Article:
The formal support organisations within Defence genuinely believe they are doing the right thing and in many respects that is true, he says.

"What we found, though, is a disconnect between what they say they are doing and what is actually being provided to the families and deployed people. "There is a huge disconnect there that needs marrying up and finding out what the problem is because, overwhelmingly, the majority of people and their families say they never hear from anyone." 

Since the Iraq contingent deployed, Defence has launched a new family support initiative called "Force 4 Families", its goal to improve communication with families, particularly with partners and whanau, to build a stronger sense of community. 

A press release at its launch announced an online information hub and a new discount card, driven by a team of volunteers made up of Defence Force partners.

However, Defence public affairs says there is no an appropriate spokesperson available to speak about the initiative or its resources.


According to Nelson, support staff uses a "one-size-fits-all template". [But] every deployment is different, varying in the number deployed, where they are going, and for how long. This means Defence needs to have a unique approach to each deployment. 

The Massey researchers recommend purpose-built support systems, but also a need to focus on various phases of support – from pre-deployment to return home - given to deployed personnel and their families.

Nelson says it is important to consider long-term health.

"A lot of the literature that is coming out now is suggesting that the psychological problems from deployment, such as PTSD (post-traumatic stress disorder), don't start until the three to six-month period, so the post-deployment support needs to look at least that far beyond," he says. 

Defence Force Director of Psychology Lieutenant Colonel Stephen Kearney, however, says the mental welfare of personnel is assessed three to six months after a deployment, and has been done so for several years, based on international research and best practice.

"If a service member is showing signs of distress, they are referred to an appropriate specialist provider, such as a clinical psychologist," he says.

Nelson agrees that unit commanders, chaplains and doctors do a good job, but says a problem remains with the levels of psychological support.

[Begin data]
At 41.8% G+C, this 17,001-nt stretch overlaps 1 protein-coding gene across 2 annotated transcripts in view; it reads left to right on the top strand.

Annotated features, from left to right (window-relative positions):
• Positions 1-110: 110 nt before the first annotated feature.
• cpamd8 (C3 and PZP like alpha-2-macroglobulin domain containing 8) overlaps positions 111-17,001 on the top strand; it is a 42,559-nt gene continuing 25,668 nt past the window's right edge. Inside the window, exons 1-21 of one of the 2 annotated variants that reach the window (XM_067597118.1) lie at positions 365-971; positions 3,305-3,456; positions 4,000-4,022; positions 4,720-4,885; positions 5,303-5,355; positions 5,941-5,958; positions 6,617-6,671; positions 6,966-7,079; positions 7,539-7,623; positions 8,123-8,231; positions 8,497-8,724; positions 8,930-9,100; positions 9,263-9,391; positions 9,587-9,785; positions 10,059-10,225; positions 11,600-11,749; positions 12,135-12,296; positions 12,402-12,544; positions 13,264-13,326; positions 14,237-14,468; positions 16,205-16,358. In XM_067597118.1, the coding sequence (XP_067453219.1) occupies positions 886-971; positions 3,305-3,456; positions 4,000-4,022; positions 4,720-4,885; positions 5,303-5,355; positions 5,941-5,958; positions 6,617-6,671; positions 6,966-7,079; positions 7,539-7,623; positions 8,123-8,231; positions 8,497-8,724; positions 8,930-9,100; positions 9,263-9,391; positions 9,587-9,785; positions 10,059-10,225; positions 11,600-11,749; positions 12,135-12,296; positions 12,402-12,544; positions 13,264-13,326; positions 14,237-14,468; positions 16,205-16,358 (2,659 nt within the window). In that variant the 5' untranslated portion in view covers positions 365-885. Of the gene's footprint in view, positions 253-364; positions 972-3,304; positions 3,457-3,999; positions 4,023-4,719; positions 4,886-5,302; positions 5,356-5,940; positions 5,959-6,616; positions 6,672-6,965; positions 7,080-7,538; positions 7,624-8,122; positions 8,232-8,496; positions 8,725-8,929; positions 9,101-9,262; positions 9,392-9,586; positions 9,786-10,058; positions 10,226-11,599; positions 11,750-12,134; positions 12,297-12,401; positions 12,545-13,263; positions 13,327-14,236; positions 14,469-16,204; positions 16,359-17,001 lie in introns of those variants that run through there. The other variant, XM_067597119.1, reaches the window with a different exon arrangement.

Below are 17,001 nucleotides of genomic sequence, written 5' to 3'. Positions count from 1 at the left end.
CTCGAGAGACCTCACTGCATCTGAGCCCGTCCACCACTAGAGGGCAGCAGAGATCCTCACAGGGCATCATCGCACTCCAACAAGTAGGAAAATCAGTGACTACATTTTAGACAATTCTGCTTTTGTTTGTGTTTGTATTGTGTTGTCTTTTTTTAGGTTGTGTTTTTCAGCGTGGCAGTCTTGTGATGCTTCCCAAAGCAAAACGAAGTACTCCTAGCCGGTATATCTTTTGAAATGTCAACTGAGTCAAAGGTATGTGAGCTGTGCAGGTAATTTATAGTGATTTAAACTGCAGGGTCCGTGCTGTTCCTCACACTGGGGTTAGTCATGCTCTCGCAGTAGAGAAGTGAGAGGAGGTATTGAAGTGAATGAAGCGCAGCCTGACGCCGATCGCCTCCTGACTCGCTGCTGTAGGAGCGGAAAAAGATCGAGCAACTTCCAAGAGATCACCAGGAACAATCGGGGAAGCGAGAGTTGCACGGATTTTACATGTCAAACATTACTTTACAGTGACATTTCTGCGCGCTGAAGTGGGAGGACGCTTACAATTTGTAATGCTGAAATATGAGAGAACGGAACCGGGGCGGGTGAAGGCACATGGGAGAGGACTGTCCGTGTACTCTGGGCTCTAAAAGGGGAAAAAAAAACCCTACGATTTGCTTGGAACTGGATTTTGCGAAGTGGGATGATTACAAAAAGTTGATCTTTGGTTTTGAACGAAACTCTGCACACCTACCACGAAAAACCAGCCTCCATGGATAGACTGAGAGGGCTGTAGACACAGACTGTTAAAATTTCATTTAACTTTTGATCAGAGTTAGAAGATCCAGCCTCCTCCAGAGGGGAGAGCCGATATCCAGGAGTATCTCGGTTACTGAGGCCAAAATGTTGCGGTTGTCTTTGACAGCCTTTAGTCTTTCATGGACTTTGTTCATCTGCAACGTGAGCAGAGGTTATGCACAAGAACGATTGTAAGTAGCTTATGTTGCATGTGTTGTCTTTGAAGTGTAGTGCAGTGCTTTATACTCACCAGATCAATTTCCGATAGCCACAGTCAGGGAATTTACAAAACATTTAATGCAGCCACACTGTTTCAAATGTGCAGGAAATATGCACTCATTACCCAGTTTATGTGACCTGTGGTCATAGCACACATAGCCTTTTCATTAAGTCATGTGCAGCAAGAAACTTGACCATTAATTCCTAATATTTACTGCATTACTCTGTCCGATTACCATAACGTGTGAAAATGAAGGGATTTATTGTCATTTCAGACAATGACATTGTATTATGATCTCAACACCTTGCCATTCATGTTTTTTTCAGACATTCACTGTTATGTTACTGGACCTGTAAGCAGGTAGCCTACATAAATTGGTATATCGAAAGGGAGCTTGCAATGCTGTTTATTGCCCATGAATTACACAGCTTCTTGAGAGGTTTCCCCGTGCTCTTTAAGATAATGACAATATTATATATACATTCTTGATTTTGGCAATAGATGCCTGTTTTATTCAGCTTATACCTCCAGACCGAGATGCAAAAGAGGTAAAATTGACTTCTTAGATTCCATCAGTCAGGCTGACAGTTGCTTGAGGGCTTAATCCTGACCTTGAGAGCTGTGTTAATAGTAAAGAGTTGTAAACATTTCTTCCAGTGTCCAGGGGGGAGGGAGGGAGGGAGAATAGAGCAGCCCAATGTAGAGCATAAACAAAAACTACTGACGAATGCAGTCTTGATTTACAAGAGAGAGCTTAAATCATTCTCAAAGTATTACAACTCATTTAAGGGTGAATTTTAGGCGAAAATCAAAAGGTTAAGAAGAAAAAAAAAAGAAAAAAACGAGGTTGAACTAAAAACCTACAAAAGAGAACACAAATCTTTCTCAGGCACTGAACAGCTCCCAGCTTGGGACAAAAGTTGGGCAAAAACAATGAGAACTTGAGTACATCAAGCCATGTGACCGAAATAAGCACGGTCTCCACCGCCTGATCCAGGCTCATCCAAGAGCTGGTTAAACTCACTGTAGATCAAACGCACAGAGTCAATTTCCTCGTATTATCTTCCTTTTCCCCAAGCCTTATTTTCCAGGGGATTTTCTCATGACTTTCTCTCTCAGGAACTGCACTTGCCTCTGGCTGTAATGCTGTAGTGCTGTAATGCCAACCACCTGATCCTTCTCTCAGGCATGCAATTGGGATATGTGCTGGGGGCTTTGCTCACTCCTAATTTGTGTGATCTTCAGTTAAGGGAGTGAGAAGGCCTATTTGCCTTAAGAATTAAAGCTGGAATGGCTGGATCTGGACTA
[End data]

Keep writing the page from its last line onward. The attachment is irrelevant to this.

The 20 organisational psychologists who work within the Defence Force today are not trained to deal with the mental health issues that arise as result of some deployments, he says. 

"[Organisational psychologists] didn't have a good understanding of the deployment problems and processes, but they weren't clinical either, so they didn't have an understanding of the mental health issues that were likely to come out of this."

Organisational psychologists practise in a range of disciplines, depending on the needs of an organisation, from helping maximise performance to assessing stress; clinical psychologists specialise in dealing with individuals who are mentally unwell, with emotional, mental, developmental or behavioural problems.

Psychologists dealing with returning personnel need to have clinical capability, Nelson says.

Kearney says NZDF uses civilian clinical psychologists, when necessary.

"In most instances the New Zealand Defence Force will source mental health support from appropriate qualified service providers, in the same way we source other specialised health support," he says. 


A commanding officer has a key responsibility to have an intimate understanding of a subordinate's needs beyond their work performance, Johanson says.

"You are looking after their physical, spiritual and mental health."

Though there is no formal training around this leadership trait, the commander should already know what it takes to be a good leader, he says.

Nelson says research shows that these key individuals in charge of a deployed unit have a real gap in knowledge when it comes to identifying and dealing with potential mental health issues.

Commanders typically interact with their unit personnel daily – which is why the research team recommends additional training to help leaders identify issues and direct individuals to necessary help before it's too late.

Right now, commanders sit through a one to two hour introduction to well-being course, he says. The medical staff and chaplains do a level two course, which is a day long.

Kearney says NZDF psychologists work with commanders to build strong leadership teams, measure unit morale, intervene when necessary and develop their strategic self-awareness.